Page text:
Prof. Decker is professor of Practical Theology in the Protestant Reformed Seminary.
When we take up the matter of the elders’ work of family visitation, we are dealing with a Reformed tradition. Family visitation is a practice not found in other branches of the church. The venerable practical theologian J. J. Van Oosterzee points this out when he writes, “… it is sufficiently evident that house to house visitation may be looked upon as a peculiar fruit of the Reformed soil.”1 Though it makes an interesting study in itself we do not intend to consider the history of family visitation, except to note that it was initiated by John Calvin in Geneva.2
Family visitation belongs to the official work of the elders of the church. The Church Order of the Protestant Reformed Churches in America states in Article 23:
The office of the elders, in addition to what was said in Article 16 to be their duty in common with the minister of the Word, is to take heed that the ministers, together with their fellow-elders and the deacons, faithfully discharge their office, and both before and after the Lord’s Supper, as time and circumstances may demand, for the edification of the churches, to visit the families of the congregation, in order particularly to comfort and instruct the members, and also to exhort others in respect to the Christian religion.
Strictly speaking, this article requires eight visits per family per year when it stipulates that these visits must be “both before and after the Lord’s Supper.” The greater frequency was due to the fact that when this article was written the Reformed churches were in their infancy in the Netherlands. The people of God needed more careful supervision and instruction in the faith. In our churches family visitation is conducted annually.
Because the Lord, the Chief Shepherd, calls elders to shepherd the precious flock of God, the flock purchased with the blood of Jesus, He demands of them that they thoroughly prepare for the work of family visitation. This preparation ought to be spiritual. This means that, both collectively as a consistory and individually and privately, the elders should ask the Lord to enable them to do this work. By means of prayer the elders must seek the Lord’s blessing upon this work among the families of the congregation.
On a practical level, consistories ought to decide on a theme or subject to be used on the visits to the families of the congregation. A specific passage of Scripture should be read. Both the subject and the Scripture passage should be discussed prayerfully and thoroughly by the elders at a regular consistory meeting. This, obviously, needs to be done before the annual visits by the teams of elders begins. The subject and Scripture passage should be announced to the congregation several weeks prior to the beginning of family visitation. This allows the individual families ample time prayerfully to meditate on the passage and in this way prepare themselves to receive the elders.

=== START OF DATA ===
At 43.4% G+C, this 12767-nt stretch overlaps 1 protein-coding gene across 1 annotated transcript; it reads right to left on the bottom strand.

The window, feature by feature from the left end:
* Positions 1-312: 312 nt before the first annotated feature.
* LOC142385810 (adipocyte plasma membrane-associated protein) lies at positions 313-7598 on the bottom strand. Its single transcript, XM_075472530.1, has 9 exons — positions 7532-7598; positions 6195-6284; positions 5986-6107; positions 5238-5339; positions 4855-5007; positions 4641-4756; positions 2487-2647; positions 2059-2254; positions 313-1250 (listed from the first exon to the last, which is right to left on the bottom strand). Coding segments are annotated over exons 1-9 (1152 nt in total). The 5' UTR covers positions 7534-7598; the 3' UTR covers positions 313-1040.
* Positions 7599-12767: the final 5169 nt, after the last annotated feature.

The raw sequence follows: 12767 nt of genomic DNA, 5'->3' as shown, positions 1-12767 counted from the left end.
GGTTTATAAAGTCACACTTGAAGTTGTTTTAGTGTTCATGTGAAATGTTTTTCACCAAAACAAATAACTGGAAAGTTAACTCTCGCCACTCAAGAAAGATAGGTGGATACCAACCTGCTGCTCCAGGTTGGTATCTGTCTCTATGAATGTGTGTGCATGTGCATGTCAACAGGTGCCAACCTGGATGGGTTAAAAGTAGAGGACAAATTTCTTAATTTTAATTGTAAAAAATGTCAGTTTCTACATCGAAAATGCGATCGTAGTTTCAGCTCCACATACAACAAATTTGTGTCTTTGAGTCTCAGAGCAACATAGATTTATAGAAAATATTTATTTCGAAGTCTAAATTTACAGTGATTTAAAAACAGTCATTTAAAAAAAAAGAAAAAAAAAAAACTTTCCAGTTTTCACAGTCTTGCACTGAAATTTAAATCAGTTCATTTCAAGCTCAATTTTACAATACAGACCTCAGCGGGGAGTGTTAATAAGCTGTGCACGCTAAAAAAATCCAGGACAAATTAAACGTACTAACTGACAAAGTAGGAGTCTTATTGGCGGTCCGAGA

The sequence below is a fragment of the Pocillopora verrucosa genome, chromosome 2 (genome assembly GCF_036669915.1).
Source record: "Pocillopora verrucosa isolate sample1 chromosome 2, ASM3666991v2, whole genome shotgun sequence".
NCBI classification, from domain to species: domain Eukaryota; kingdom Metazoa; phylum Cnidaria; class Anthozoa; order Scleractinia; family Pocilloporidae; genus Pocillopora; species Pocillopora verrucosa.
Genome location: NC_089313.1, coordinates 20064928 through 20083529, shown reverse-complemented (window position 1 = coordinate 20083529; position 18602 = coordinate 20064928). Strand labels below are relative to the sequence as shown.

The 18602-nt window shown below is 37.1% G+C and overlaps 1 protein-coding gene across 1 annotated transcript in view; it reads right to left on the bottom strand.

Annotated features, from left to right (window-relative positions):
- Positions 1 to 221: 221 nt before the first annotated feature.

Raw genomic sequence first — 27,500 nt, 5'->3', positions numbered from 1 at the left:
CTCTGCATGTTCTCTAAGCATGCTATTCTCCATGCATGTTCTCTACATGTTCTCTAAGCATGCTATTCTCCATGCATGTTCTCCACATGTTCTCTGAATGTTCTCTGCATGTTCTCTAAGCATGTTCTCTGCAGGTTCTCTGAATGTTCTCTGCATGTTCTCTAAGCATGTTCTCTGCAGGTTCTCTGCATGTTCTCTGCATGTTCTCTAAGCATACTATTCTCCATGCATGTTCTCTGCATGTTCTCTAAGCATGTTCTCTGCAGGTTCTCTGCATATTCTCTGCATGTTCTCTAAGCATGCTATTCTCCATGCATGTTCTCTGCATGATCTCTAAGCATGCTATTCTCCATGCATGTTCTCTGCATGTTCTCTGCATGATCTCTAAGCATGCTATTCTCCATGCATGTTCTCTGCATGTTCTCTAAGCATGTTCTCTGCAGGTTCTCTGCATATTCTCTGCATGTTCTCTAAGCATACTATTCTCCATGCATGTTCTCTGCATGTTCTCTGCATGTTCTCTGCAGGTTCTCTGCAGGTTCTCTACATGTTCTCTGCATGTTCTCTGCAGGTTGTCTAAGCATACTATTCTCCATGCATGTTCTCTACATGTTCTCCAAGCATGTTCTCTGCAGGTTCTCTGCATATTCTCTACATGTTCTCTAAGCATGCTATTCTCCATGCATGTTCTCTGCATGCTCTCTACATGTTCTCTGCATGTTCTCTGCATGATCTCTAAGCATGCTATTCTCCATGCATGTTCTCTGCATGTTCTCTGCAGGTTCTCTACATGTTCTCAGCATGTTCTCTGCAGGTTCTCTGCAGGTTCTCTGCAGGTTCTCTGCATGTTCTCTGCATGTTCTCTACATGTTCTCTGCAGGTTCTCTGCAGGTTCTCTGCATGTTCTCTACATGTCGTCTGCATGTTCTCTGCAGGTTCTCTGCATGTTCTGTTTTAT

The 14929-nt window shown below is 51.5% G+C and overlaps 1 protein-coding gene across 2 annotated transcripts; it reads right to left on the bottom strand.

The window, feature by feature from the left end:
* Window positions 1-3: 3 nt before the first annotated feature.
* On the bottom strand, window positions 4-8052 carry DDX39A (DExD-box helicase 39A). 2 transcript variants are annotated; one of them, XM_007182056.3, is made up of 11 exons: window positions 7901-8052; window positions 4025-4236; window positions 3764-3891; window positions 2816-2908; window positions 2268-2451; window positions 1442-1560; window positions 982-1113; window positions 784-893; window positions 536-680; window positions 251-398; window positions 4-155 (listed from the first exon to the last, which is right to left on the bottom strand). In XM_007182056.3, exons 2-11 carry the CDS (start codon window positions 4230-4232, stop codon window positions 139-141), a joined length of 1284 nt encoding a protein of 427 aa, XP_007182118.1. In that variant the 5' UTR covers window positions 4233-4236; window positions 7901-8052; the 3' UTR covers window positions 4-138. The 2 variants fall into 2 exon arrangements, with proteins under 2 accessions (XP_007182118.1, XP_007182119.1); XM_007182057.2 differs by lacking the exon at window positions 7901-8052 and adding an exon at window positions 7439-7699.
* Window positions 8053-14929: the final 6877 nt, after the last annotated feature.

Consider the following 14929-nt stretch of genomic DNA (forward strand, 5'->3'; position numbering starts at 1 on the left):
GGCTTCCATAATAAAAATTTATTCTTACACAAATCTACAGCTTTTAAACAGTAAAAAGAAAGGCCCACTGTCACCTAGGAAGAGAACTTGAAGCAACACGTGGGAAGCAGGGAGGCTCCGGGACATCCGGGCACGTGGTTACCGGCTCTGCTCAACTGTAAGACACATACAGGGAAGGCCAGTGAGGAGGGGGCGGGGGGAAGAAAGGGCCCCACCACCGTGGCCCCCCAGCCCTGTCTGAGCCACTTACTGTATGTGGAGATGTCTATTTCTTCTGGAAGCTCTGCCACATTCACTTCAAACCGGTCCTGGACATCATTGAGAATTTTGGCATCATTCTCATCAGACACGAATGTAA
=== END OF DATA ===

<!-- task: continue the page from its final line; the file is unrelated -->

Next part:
The elders must prepare for each family they are scheduled to visit. What is the occupation of the husband? What are the specific needs of this particular family. How old are the children? Are the children faithful, obedient catechumens? Are there young people in the family? The youth ought to be reminded of their calling to make public confession of their faith (Romans 10:9). Family visitation provides an excellent opportunity for the elders to remind the young people of their calling to “marry in the Lord.” If there be a spiritually-minded young man in the family with intellectual abilities and other natural and spiritual gifts which would qualify him to serve the Lord in the ministry of the Word, let the elders encourage him to face the question whether the Lord calls him to pursue that lofty calling. Are there any weaknesses evident in this family which ought to be addressed? Any strengths in which they ought to be encouraged to persevere? What specific applications from the Scripture passage should be made to this particular family?
Sometimes it happens that the subject and Scripture passage chosen do not apply with quite the same force among all the families of the congregation. For example, the elders may want to select an appropriate Psalm upon which to base their visit with an elderly couple living in a retirement or nursing home. Sanctified discretion needs to be used in this regard.
Family visitation should be directed towards the normal, not the abnormal. By this we mean that matters of a disciplinary nature ought not be saved for the annual family visitation. The same would apply to the work of the deacons. The elders must not be called upon to admonish someone concerning poor stewardship. Nor must family visitation become the time for families to bring their criticisms of the way things are being done in the congregation or of the minister’s preaching, criticisms which they have accumulated during the past year. If a member has a problem of this sort he ought to speak to the officebearer involved or the consistory immediately.